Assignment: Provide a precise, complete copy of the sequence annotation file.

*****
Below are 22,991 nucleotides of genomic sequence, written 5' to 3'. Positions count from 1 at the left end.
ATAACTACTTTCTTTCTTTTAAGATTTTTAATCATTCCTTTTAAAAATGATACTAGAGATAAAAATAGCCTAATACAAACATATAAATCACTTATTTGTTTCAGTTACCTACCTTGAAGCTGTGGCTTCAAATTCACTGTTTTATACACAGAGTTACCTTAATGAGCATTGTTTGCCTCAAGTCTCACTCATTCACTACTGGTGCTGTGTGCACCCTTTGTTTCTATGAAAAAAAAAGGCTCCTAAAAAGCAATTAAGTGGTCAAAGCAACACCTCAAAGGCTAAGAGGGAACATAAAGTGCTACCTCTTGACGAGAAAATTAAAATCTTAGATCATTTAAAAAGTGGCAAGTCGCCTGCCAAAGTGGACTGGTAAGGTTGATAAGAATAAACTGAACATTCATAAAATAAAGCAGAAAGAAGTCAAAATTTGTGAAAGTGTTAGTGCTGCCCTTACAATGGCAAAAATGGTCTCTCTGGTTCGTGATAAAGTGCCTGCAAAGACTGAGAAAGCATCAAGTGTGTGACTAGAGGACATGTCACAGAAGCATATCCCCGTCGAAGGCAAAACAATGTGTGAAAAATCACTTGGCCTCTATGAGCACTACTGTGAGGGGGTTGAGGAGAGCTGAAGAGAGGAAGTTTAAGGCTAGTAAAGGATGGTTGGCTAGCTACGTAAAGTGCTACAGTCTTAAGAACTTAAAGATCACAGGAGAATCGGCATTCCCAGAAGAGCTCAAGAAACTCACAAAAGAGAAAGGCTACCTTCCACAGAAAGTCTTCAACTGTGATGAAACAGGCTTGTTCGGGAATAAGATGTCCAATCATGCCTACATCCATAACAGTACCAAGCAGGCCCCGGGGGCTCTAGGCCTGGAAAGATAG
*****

Below are 22,991 nucleotides of genomic sequence, written 5' to 3'. Positions count from 1 at the left end.
ATAACTACTTTCTTTCTTTTAAGATTTTTAATCATTCCTTTTAAAAATGATACTAGAGATAAAAATAGCCTAATACAAACATATAAATCACTTATTTGTTTCAGTTACCTACCTTGAAGCTGTGGCTTCAAATTCACTGTTTTATACACAGAGTTACCTTAATGAGCATTGTTTGCCTCAAGTCTCACTCATTCACTACTGGTGCTGTGTGCACCCTTTGTTTCTATGAAAAAAAAAGGCTCCTAAAAAGCAATTAAGTGGTCAAAGCAACACCTCAAAGGCTAAGAGGGAACATAAAGTGCTACCTCTTGACGAGAAAATTAAAATCTTAGATCATTTAAAAAGTGGCAAGTCGCCTGCCAAAGTGGACTGGTAAGGTTGATAAGAATAAACTGAACATTCATAAAATAAAGCAGAAAGAAGTCAAAATTTGTGAAAGTGTTAGTGCTGCCCTTACAATGGCAAAAATGGTCTCTCTGGTTCGTGATAAAGTGCCTGCAAAGACTGAGAAAGCATCAAGTGTGTGACTAGAGGACATGTCACAGAAGCATATCCCCGTCGAAGGCAAAACAATGTGTGAAAAATCACTTGGCCTCTATGAGCACTACTGTGAGGGGGTTGAGGAGAGCTGAAGAGAGGAAGTTTAAGGCTAGTAAAGGATGGTTGGCTAGCTACGTAAAGTGCTACAGTCTTAAGAACTTAAAGATCACAGGAGAATCGGCATTCCCAGAAGAGCTCAAGAAACTCACAAAAGAGAAAGGCTACCTTCCACAGAAAGTCTTCAACTGTGATGAAACAGGCTTGTTCGGGAATAAGATGTCCAATCATGCCTACATCCATAACAGTACCAAGCAGGCCCCGGGGGCTCTAGGCCTGGAAAGATAG